• Eliminate sexual orientation as a criterion for obtaining loans, insurance, and bonding;
  • Upgrade to honorable all less-than-honorable military discharges previously given solely because of sexual relations between consenting persons or because of allegations relating to sexual orientation; and
  • Seek release of all persons incarcerated in prisons and mental institutions for victimless sex acts.

This plank argued for many of the rights gay and lesbians had been demanding for since the days of NACHO. Issues like security in employment and honorable military discharges had appeared in documents going back to the Janus Society’s 1966 Statement of Purpose. At the same time, the NCGO’s work advanced these calls for rights to new areas, such as its demand that sexual orientation should have no bearing on loans and insurance. Furthermore, since the plank was debated at the Democratic Convention, it announced the goals of gay rights to one of the widest audiences for the movement up to that point. NCGO was a national organization, at least in name. The convention provided a national stage to share its views.          

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George McGovern was the Democratic Party's presidential nominee in 1972.

Gay and lesbian activists did not just bring a platform plank to the convention. They also campaigned to be delegates. One such candidate was Michael Bergeron of the Chicago Gay Alliance and Advocates for Gay Action. At age twenty, Bergeron vigorously campaigned to be selected as the gay rights delegate to the convention. He later said that he sent mailers out to potential voters every two to three days. Despite this effort, he was not elected as a convention delegate, but he is believed to be the first openly gay person to run for public office in the state of Illinois.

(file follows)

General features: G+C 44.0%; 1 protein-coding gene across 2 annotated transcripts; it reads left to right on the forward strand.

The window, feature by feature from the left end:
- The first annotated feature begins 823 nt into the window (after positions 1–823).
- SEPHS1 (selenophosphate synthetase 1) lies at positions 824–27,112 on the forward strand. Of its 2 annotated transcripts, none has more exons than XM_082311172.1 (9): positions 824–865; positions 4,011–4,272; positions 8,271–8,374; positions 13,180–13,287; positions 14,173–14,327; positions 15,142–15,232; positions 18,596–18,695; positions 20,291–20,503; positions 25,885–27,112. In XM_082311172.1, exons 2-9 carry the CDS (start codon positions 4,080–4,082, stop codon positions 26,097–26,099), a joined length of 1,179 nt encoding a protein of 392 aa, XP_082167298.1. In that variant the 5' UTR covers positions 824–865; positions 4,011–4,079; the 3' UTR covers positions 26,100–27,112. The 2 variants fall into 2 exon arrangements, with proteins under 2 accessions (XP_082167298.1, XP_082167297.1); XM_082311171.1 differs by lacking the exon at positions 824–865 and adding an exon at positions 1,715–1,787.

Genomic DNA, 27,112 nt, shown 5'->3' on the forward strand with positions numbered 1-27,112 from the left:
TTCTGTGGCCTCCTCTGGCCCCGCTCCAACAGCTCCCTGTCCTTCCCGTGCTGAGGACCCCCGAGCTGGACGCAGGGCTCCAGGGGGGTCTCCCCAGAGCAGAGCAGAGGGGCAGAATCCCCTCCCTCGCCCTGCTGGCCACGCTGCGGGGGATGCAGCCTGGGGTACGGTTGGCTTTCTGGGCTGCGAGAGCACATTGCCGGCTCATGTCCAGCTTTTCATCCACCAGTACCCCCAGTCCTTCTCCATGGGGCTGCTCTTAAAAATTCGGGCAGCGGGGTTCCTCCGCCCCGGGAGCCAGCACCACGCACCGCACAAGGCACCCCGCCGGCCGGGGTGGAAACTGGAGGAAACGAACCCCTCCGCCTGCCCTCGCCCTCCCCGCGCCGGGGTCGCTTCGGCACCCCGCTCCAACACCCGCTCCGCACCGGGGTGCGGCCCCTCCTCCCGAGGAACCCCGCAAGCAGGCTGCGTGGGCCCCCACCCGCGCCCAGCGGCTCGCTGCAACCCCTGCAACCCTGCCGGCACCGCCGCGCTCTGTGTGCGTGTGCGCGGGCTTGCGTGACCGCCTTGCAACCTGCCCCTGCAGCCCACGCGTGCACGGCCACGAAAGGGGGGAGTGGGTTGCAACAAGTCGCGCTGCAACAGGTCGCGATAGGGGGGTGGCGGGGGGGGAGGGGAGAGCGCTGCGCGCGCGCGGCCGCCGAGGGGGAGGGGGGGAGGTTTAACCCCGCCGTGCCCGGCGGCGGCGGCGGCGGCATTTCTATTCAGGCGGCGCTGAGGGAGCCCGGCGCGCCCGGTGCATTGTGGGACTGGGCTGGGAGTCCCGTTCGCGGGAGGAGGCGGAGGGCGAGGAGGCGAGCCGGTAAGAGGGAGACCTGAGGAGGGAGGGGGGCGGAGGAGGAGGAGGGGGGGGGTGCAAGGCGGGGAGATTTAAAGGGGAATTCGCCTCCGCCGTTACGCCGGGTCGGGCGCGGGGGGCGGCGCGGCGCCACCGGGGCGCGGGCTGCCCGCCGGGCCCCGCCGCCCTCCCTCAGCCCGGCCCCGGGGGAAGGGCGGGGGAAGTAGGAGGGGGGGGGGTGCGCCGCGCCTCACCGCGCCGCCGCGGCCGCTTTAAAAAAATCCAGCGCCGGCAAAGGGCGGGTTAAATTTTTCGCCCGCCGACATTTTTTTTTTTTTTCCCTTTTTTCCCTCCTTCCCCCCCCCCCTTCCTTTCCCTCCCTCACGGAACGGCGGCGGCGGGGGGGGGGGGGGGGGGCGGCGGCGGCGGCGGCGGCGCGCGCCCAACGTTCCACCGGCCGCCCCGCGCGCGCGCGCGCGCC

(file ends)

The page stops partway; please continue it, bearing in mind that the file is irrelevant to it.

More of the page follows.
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The letterhead that appeared on Michael Bergeron's campaign mailings.

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Michael Bergeron, circa 1972.

Two elected gay delegates, California’s Jim Foster and New York’s Madeline Davis, were chosen to speak on behalf of the plank at the convention. The idea two openly homosexual people would be speaking on national television for gay rights buoyed the spirits of NCGO members. Jim Foster spoke to the convention hall at 5:00 a.m. the morning of July 12, 1970. Davis followed with her speech at 5:10 a.m. Despite the hour, both delivered powerful rebukes against the discrimination they had long faced as homosexuals. Nonetheless, the convention hall voted down the plank by voice vote.

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Front page coverage of the 1972 Democratic National Convention in The Advocate.

The failure of the 1972 gay rights plank hardly mattered to activists. Indeed, many of the NCGO’s own members believed it would fail. What did matter, however, was that gay rights issues reached a national audience through the convention coverage. National politicians were starting to take notice of these activists, as an historic meeting in 1977 would further demonstrate.